Janet Turner Print Museum

Turner to Present "Rubbings" Exhibition Oct. 5 - Oct. 29

Experience 206BC China, Cambodia and Thailand through one of the earliest forms of printmaking – rubbings.

The Turner Print Museum, located in the Meriam Library on the CSU, Chico campus, is presenting an art exhibition entitled "Impressions: Rubbings," October 5 - Oct. 29.

While historically rubbings have been made from carved bone, jade, brick, tile, ceramics and cast bronze, most of the works that will be displayed at The Turner are from stone tombs and shrines.

A rubbing is a form of printmaking – the reverse of relief printing where the surface is inked and the paper picks up that impression. In a rubbing the paper is placed over a bas-relief, or something with texture, and a crayon or ink is "rubbed" across the surface and records the impression. Rubbings predate press printed images.

"For the first time Chico State and the Chico community will get to experience these rubbings and learn how this art form was used as a prominent way of communication," noted Catherine Sullivan, Curator of the Turner.

A reception and curator's talk takes place Thursday, October 7 at 5:30 p.m. Special guest will be master storyteller Adrienne Scott, Curator of the Valene L. Smith Museum of Anthropology, CSU, Chico. Her expertise is communicating cultures through stories and myths.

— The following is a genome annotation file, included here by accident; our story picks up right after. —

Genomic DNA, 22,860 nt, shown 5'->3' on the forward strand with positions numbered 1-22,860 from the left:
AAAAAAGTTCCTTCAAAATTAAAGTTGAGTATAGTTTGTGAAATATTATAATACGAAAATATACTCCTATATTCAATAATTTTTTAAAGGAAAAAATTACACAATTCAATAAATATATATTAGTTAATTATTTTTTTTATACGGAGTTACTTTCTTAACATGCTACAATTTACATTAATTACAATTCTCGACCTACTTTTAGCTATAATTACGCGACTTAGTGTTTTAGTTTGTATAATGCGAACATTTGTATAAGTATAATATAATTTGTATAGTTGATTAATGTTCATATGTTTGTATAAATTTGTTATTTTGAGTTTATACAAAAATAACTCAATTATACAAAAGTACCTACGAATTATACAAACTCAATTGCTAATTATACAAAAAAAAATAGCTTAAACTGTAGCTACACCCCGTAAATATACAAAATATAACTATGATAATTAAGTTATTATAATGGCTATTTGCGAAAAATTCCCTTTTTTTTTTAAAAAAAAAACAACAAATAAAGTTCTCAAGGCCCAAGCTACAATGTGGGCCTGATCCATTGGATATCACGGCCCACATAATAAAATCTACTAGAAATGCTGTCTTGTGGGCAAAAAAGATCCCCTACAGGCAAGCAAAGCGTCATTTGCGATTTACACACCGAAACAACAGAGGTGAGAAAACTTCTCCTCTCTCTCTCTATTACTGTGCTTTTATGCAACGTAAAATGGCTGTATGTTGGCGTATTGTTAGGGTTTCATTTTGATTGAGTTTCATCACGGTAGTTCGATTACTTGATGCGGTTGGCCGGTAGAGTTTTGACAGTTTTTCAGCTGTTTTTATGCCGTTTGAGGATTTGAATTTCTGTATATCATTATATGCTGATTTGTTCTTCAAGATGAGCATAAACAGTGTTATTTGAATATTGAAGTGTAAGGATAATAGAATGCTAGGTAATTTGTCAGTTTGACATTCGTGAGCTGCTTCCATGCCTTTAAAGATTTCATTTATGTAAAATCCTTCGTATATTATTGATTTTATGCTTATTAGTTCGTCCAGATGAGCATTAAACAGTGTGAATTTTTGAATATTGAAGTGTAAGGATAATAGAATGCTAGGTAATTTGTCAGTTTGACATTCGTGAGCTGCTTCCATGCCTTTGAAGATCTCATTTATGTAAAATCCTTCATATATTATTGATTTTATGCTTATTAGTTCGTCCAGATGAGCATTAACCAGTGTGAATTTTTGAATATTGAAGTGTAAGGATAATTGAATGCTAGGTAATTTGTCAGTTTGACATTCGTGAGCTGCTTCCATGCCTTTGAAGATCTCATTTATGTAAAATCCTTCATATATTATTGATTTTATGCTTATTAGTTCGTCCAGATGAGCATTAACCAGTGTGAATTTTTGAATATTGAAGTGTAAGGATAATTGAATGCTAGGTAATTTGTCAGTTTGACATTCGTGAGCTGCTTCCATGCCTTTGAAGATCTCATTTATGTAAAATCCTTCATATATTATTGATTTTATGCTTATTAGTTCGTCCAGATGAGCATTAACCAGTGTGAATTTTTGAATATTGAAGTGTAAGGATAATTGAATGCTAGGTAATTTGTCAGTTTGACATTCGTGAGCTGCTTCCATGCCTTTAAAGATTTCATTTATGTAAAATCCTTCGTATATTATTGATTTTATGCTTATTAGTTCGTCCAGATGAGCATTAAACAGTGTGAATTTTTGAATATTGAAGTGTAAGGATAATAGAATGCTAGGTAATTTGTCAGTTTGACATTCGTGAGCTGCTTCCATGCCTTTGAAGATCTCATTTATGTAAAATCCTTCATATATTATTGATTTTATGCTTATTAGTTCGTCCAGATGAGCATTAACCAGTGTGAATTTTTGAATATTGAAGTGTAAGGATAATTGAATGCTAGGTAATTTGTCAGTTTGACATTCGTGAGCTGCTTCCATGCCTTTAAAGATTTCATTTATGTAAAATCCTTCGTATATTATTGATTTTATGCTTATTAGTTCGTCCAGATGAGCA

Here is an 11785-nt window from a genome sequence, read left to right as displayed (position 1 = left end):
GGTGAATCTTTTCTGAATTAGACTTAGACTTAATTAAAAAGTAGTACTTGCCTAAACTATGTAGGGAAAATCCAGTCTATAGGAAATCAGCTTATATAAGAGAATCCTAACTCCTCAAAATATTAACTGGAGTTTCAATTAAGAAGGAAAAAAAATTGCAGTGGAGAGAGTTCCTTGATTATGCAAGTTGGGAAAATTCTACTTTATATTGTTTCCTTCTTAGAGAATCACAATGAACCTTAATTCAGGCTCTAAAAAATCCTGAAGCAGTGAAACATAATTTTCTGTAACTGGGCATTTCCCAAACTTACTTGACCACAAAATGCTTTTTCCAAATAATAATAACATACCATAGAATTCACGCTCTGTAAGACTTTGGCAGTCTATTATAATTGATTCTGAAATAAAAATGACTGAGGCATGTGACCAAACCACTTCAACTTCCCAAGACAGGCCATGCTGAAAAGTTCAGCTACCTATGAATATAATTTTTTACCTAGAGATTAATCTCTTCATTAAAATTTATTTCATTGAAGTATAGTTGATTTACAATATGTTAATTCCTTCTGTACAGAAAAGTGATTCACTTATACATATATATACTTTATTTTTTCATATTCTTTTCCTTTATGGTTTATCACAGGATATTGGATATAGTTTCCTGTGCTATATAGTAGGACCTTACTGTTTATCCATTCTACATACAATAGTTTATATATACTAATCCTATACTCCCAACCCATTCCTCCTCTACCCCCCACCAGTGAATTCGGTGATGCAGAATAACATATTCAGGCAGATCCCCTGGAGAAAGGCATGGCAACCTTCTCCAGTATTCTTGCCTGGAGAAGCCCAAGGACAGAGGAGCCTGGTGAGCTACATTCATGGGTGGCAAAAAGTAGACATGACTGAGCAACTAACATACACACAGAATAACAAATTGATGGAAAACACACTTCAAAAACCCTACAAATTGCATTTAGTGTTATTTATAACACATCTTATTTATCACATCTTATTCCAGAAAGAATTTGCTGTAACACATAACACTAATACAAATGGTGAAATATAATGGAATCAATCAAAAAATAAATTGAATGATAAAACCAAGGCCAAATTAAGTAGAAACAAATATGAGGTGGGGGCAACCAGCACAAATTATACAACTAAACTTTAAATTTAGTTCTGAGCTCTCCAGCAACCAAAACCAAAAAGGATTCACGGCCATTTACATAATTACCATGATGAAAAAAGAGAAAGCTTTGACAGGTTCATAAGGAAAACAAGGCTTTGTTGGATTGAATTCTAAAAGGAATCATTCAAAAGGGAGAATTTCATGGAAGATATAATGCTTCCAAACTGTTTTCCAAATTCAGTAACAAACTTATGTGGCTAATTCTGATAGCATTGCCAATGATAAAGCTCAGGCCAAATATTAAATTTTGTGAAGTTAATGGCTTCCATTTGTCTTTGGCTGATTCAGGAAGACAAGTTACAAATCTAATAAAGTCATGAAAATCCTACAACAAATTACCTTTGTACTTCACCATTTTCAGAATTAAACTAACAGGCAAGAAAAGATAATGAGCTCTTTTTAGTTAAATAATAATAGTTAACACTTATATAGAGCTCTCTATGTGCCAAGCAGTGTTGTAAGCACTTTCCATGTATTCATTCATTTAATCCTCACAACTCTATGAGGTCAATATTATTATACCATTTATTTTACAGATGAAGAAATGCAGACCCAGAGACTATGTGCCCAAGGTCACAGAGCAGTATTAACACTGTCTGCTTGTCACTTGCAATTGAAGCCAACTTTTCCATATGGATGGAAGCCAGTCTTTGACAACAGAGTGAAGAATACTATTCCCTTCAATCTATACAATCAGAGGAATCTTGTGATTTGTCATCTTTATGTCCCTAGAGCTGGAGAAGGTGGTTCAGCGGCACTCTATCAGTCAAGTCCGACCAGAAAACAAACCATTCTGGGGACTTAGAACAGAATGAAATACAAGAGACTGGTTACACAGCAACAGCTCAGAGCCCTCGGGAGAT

The United Nations Educational, Scientific and Cultural Organization (UNESCO), founded in 1945, originally produced the Chinese rubbings that will be exhibited. They are on paper, but not rubbed from the original caves, tombs or shrines. To preserve these original artifacts the rubbings were made from casts, or re-carved blocks from the original sites.

"The rubbings have been at Chico State since at least 1961 and have been used as art history teaching-tools, but they have never been exhibited," said Sullivan.

Visitors will also get to experience temple shrine rubbings from Thailand and Cambodia.

"These rubbings are of characters from the Hindu 'Ramayana,' and Buddhist 'Ramakien.' Each rubbing tells a tale of human existence that is prominent to the culture and its heritage."

Other rubbings in the exhibition shine a spotlight on a particular culture's daily activities, spiritual beings, animals and carved text.

Making rubbings of artifacts found at cultural sites was once a popular souvenir activity for tourists but due to wear and tear most sites are now protected, said Sullivan.

"The constant rubbing can over time wear away the original image."

This exhibit is part of the local Artoberfest and its "Mystery, Museums and Mayhem," a community-based activity where visitors tour local museums looking for clues to identify a particular piece of art or artifact. For more information about "Mystery, Museums and Mayhem" contact Karen Wilke.

Sullivan said the Turner is encouraging people to do their own rubbings. There will be art supplies, paper and instructions available in the museum so visitors can find interesting textures, signs or grave markers to do their own rubbings of. A wall inside the Turner is reserved for these contributed artworks.